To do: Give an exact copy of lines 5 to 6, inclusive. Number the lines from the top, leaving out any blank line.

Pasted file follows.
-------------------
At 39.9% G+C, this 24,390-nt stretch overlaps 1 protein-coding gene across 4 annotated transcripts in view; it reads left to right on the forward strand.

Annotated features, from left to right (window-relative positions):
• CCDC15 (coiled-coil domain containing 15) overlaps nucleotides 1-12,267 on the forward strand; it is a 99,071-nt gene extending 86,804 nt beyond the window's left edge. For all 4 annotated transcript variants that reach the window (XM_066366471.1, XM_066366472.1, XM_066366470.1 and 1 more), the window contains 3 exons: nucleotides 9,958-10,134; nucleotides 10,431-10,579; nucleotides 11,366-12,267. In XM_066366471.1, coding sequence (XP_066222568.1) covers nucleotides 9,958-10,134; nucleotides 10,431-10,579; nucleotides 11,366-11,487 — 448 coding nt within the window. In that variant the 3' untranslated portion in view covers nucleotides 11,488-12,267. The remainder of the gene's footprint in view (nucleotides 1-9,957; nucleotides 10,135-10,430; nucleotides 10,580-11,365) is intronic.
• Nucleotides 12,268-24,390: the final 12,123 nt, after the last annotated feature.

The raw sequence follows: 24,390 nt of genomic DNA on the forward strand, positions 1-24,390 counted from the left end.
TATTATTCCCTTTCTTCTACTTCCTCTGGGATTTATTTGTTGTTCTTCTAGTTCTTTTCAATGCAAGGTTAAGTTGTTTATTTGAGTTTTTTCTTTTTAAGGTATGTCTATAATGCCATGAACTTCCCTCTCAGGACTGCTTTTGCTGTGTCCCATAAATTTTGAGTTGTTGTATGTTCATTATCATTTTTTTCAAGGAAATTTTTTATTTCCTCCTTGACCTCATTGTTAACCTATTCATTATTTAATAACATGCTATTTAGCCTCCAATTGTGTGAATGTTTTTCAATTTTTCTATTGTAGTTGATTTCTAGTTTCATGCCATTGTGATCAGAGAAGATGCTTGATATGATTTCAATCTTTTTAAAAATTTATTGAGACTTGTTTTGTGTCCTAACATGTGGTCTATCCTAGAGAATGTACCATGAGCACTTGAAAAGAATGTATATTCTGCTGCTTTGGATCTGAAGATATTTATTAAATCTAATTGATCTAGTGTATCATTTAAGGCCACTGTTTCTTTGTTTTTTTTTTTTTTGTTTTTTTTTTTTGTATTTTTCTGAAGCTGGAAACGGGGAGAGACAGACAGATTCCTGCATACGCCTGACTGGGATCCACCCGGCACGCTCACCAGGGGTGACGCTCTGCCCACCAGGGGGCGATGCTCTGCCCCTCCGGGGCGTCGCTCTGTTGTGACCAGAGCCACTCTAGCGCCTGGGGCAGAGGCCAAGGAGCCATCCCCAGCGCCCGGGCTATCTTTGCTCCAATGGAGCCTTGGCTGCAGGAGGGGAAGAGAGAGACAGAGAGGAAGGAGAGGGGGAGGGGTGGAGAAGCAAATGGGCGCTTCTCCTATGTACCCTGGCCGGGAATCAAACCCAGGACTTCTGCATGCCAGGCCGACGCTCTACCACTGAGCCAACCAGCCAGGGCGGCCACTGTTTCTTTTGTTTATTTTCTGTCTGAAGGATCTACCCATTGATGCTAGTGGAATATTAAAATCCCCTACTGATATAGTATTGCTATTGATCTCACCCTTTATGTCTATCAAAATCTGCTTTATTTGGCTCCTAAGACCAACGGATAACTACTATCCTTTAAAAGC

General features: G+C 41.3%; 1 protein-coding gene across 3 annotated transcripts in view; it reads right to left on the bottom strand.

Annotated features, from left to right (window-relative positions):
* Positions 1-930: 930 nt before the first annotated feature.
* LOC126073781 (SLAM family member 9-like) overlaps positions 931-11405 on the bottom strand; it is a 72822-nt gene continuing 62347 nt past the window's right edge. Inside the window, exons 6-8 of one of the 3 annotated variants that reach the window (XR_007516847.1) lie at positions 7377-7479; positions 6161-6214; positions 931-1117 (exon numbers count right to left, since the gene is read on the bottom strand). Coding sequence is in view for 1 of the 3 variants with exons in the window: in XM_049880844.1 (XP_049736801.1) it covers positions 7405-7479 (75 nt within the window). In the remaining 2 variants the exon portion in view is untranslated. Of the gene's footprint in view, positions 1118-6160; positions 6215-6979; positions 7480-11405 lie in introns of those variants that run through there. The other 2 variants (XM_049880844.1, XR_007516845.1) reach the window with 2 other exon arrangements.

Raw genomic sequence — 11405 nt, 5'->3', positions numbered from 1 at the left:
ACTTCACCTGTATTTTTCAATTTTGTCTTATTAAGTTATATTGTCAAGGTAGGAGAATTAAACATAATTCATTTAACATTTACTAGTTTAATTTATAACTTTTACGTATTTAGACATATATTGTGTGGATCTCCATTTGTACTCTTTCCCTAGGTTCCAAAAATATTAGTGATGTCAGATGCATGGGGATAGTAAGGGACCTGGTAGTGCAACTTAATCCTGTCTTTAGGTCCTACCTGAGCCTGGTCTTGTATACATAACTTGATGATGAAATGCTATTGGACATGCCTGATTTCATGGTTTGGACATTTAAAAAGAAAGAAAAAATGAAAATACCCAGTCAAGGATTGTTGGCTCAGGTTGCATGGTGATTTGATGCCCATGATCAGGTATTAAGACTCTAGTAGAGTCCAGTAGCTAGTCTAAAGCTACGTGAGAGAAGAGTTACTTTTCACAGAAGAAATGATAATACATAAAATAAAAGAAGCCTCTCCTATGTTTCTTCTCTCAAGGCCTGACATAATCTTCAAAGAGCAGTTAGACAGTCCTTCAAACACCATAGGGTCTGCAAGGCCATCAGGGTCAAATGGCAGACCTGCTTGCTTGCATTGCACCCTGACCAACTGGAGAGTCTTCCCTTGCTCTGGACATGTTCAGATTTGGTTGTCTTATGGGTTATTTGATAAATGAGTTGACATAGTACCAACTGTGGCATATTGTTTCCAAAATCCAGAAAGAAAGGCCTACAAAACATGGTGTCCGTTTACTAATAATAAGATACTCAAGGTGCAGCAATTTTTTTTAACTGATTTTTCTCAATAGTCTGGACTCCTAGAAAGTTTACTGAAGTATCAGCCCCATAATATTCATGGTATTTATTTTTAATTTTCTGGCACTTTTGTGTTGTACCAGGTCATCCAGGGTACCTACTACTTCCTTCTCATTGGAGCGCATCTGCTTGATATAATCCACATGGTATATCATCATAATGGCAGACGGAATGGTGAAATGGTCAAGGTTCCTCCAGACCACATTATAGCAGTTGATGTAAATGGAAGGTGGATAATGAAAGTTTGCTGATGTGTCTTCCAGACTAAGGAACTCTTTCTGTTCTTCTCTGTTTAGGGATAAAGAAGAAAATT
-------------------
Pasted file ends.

The raw sequence follows: 24,390 nt of genomic DNA on the forward strand, positions 1-24,390 counted from the left end.
TATTATTCCCTTTCTTCTACTTCCTCTGGGATTTATTTGTTGTTCTTCTAGTTCTTTTCAATGCAAGGTTAAGTTGTTTATTTGAGTTTTTTCTTTTTAAGGTATGTCTATAATGCCATGAACTTCCCTCTCAGGACTGCTTTTGCTGTGTCCCATAAATTTTGAGTTGTTGTATGTTCATTATCATTTTTTTCAAGGAAATTTTTTATTTCCTCCTTGACCTCATTGTTAACCTATTCATTATTTAATAACATGCTATTTAGCCTCCAATTGTGTGAATGTTTTTCAATTTTTCTATTGTAGTTGATTTCTAGTTTCATGCCATTGTGATCAGAGAAGATGCTTGATATGATTTCAATCTTTTTAAAAATTTATTGAGACTTGTTTTGTGTCCTAACATGTGGTCTATCCTAGAGAATGTACCATGAGCACTTGAAAAGAATGTATATTCTGCTGCTTTGGATCTGAAGATATTTATTAAATCTAATTGATCTAGTGTATCATTTAAGGCCACTGTTTCTTTGTTTTTTTTTTTTTTGTTTTTTTTTTTTGTATTTTTCTGAAGCTGGAAACGGGGAGAGACAGACAGATTCCTGCATACGCCTGACTGGGATCCACCCGGCACGCTCACCAGGGGTGACGCTCTGCCCACCAGGGGGCGATGCTCTGCCCCTCCGGGGCGTCGCTCTGTTGTGACCAGAGCCACTCTAGCGCCTGGGGCAGAGGCCAAGGAGCCATCCCCAGCGCCCGGGCTATCTTTGCTCCAATGGAGCCTTGGCTGCAGGAGGGGAAGAGAGAGACAGAGAGGAAGGAGAGGGGGAGGGGTGGAGAAGCAAATGGGCGCTTCTCCTATGTACCCTGGCCGGGAATCAAACCCAGGACTTCTGCATGCCAGGCCGACGCTCTACCACTGAGCCAACCAGCCAGGGCGGCCACTGTTTCTTTTGTTTATTTTCTGTCTGAAGGATCTACCCATTGATGCTAGTGGAATATTAAAATCCCCTACTGATATAGTATTGCTATTGATCTCACCCTTTATGTCTATCAAAATCTGCTTTATTTGGCTCCTAAGACCAACGGATAACTACTATCCTTTAAAAGC